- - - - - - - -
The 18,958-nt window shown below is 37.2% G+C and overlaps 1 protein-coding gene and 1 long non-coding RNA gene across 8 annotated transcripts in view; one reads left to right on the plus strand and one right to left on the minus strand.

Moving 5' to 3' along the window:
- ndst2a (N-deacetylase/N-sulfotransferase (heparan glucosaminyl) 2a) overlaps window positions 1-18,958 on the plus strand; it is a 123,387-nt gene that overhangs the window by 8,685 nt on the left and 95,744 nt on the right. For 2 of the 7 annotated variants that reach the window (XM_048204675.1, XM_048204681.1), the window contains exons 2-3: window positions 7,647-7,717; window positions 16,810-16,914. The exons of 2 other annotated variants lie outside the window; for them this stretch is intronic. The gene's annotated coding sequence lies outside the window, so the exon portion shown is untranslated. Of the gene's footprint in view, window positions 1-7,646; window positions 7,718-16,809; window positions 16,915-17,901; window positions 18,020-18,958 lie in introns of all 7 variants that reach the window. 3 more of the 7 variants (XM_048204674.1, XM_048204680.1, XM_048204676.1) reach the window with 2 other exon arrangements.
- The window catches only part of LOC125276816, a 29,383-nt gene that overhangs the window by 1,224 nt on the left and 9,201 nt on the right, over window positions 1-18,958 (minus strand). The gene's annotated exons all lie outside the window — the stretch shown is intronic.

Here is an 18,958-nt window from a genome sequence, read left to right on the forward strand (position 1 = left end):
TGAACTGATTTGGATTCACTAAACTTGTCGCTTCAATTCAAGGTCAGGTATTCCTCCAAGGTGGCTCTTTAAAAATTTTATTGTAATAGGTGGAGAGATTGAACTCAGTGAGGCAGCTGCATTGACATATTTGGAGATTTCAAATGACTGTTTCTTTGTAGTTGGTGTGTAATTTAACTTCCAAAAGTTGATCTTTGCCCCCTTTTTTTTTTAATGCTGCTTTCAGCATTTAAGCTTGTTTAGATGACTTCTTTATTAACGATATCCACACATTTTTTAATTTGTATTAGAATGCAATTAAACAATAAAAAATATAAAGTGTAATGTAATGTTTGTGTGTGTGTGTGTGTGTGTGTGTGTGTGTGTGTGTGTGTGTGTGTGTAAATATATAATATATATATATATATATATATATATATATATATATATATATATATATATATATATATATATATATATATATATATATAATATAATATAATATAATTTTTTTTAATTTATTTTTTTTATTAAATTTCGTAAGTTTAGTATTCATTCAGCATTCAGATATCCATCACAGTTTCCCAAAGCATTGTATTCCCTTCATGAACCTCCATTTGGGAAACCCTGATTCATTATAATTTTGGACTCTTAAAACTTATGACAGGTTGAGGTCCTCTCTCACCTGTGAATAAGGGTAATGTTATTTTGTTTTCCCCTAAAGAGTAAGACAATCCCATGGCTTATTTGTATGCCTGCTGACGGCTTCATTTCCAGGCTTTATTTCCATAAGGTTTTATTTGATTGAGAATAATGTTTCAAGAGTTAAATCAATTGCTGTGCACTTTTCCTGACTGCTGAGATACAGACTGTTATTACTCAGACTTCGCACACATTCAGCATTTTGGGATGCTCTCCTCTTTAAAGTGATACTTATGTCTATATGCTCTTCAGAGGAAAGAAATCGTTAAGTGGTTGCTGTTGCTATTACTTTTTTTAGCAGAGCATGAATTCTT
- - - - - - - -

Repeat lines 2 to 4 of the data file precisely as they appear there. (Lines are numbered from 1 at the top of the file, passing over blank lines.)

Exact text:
Moving 5' to 3' along the window:
- ndst2a (N-deacetylase/N-sulfotransferase (heparan glucosaminyl) 2a) overlaps window positions 1-18,958 on the plus strand; it is a 123,387-nt gene that overhangs the window by 8,685 nt on the left and 95,744 nt on the right. For 2 of the 7 annotated variants that reach the window (XM_048204675.1, XM_048204681.1), the window contains exons 2-3: window positions 7,647-7,717; window positions 16,810-16,914. The exons of 2 other annotated variants lie outside the window; for them this stretch is intronic. The gene's annotated coding sequence lies outside the window, so the exon portion shown is untranslated. Of the gene's footprint in view, window positions 1-7,646; window positions 7,718-16,809; window positions 16,915-17,901; window positions 18,020-18,958 lie in introns of all 7 variants that reach the window. 3 more of the 7 variants (XM_048204674.1, XM_048204680.1, XM_048204676.1) reach the window with 2 other exon arrangements.
- The window catches only part of LOC125276816, a 29,383-nt gene that overhangs the window by 1,224 nt on the left and 9,201 nt on the right, over window positions 1-18,958 (minus strand). The gene's annotated exons all lie outside the window — the stretch shown is intronic.